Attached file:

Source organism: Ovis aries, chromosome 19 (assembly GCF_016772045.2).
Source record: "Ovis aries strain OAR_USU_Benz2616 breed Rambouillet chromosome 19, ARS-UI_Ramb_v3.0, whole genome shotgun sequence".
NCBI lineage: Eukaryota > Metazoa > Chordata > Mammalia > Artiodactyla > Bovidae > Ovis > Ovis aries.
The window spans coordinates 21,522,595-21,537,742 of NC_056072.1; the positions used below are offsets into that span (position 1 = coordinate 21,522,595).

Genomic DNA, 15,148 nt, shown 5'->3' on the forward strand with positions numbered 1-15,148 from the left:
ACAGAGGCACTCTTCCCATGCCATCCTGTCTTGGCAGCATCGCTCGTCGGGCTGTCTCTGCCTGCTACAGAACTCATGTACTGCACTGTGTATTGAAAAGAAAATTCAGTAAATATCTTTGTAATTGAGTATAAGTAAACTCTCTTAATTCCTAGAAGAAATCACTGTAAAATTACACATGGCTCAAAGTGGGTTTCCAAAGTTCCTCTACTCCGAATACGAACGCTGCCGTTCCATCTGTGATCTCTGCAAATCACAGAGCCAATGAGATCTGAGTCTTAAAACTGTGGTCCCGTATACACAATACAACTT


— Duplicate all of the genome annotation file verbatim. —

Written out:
Source organism: Ovis aries, chromosome 19 (assembly GCF_016772045.2).
Source record: "Ovis aries strain OAR_USU_Benz2616 breed Rambouillet chromosome 19, ARS-UI_Ramb_v3.0, whole genome shotgun sequence".
NCBI lineage: Eukaryota > Metazoa > Chordata > Mammalia > Artiodactyla > Bovidae > Ovis > Ovis aries.
The window spans coordinates 21,522,595-21,537,742 of NC_056072.1; the positions used below are offsets into that span (position 1 = coordinate 21,522,595).

Genomic DNA, 15,148 nt, shown 5'->3' on the forward strand with positions numbered 1-15,148 from the left:
ACAGAGGCACTCTTCCCATGCCATCCTGTCTTGGCAGCATCGCTCGTCGGGCTGTCTCTGCCTGCTACAGAACTCATGTACTGCACTGTGTATTGAAAAGAAAATTCAGTAAATATCTTTGTAATTGAGTATAAGTAAACTCTCTTAATTCCTAGAAGAAATCACTGTAAAATTACACATGGCTCAAAGTGGGTTTCCAAAGTTCCTCTACTCCGAATACGAACGCTGCCGTTCCATCTGTGATCTCTGCAAATCACAGAGCCAATGAGATCTGAGTCTTAAAACTGTGGTCCCGTATACACAATACAACTT